Agronomed produces formulations targeted at neuropathy, PTSD and immunotherapy, which are all areas of interest for Drexel, Cohn said. “Drexel can provide us access to resources and very intelligent people that can do the research, and they also can provide equipment that we may not want or be able to afford in all those stages of research, so it seemed to be a win-win.”

Drexel and Agronomed will form a research committee, which will prioritize research studies, Cohn said. Multiple studies will run concurrently, he added, with Agronomed’s dispensary capturing anecdotal evidence from patients, as well as conducting plant-touching research, while Drexel performs the data-driven research.

At Penn State, Vrana plans to focus initial efforts on studying medical cannabis’s impact on pain and cancer, using animal and cell culture models to test which cannabinoids and ratios of cannabinoids are effective in treating the conditions.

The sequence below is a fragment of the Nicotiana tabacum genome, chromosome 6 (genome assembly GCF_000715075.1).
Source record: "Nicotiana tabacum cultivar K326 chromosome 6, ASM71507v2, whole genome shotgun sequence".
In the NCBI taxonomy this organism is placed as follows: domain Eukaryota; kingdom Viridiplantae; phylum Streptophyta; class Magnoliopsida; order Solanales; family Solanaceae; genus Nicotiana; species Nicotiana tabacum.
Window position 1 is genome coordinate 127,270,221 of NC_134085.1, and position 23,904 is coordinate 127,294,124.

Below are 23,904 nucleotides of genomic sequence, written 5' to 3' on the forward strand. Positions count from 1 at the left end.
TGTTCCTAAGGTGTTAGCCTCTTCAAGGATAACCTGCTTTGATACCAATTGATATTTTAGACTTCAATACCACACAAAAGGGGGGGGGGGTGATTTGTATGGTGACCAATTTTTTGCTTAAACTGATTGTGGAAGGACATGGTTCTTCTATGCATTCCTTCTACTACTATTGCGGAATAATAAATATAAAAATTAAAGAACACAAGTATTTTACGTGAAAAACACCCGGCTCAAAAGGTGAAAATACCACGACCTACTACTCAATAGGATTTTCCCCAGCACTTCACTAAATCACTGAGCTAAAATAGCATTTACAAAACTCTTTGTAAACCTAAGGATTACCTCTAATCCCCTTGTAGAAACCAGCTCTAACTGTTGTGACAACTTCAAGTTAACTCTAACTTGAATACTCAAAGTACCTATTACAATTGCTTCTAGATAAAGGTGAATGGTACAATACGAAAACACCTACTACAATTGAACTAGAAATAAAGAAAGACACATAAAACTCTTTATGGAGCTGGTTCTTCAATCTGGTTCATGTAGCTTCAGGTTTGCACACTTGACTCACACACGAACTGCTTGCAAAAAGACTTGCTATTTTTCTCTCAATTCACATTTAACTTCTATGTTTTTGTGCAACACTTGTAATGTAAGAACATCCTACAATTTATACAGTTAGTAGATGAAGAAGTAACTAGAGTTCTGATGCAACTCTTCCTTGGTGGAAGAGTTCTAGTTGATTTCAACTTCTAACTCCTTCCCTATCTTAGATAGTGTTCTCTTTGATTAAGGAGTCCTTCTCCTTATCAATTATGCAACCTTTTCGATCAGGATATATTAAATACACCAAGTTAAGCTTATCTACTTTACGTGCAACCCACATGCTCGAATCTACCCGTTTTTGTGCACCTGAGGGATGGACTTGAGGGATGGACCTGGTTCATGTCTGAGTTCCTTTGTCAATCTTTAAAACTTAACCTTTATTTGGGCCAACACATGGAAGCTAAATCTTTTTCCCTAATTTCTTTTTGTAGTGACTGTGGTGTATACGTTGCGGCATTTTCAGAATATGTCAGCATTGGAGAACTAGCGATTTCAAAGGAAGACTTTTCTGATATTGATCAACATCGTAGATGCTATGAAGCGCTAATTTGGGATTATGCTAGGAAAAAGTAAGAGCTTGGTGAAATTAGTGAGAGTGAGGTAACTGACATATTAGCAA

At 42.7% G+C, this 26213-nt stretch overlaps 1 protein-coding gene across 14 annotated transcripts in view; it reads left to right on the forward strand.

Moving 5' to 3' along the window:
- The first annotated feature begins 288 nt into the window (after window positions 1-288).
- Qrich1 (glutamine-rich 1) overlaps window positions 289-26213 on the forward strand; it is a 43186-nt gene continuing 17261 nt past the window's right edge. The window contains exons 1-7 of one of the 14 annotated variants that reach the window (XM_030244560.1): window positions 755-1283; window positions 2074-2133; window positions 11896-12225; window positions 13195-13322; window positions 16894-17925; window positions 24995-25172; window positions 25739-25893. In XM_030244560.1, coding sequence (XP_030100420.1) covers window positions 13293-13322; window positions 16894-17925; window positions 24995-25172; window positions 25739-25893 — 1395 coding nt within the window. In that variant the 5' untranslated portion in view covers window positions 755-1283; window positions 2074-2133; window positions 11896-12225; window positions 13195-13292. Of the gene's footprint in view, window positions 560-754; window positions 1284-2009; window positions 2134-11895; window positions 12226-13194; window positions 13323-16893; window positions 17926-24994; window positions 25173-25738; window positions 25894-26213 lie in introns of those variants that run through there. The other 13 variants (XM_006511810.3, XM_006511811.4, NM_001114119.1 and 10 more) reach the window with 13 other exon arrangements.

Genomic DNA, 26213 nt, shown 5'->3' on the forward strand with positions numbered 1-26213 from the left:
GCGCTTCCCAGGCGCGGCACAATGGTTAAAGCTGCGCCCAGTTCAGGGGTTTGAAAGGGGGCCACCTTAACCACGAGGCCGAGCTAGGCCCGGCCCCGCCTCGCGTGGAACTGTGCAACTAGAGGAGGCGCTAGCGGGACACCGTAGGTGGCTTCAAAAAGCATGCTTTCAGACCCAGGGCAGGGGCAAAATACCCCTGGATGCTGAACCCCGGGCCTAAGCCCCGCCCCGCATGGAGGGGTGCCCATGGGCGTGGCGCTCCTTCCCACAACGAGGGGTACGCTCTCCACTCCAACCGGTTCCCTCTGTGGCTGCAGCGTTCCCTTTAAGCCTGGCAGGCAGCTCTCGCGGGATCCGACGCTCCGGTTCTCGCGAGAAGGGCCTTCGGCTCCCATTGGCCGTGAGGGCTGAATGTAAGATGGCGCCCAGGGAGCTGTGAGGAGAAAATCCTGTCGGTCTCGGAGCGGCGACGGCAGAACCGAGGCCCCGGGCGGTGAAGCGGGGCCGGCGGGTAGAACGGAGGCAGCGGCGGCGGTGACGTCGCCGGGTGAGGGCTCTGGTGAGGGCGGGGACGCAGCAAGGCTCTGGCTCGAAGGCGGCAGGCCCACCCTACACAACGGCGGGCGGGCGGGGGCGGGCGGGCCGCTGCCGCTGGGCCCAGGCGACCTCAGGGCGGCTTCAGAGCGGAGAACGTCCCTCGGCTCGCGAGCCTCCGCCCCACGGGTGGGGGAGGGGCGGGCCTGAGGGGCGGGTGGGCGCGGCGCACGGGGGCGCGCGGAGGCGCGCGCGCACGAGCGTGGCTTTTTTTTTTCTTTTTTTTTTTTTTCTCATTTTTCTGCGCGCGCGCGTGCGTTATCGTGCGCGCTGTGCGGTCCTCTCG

Although Pennsylvania regulators legalized the use of smokable medical marijuana (after an initial smoking ban), Penn State will not be working in that space. “I can’t do high-quality research with that material, but we’ll be focused on marijuana extracts,” Vrana said.

Because cannabis remains a Schedule I substance, Penn State will not dispense the extracts to patients, and it will not take possession of any materials from PA Options, Vrana said. Instead, Penn State will work in consultation and collaboration with PA Options, providing them with survey instruments.

“Let’s just use as an example that somebody comes in [to the dispensary and] they’ve been approved for medical marijuana for chronic pain,” Vrana said. “They would come in and take a survey asking, ‘What is the level of pain right now, and what medications are you taking?’ They would get their marijuana extract, go off, and then when they come back to renew their … dispensation—which can only be done once a month—they would come back and take that same survey. The data would be entered into a database, and we would help PA Options monitor that database and mine it to find out what types of marijuana material are effective for pain.”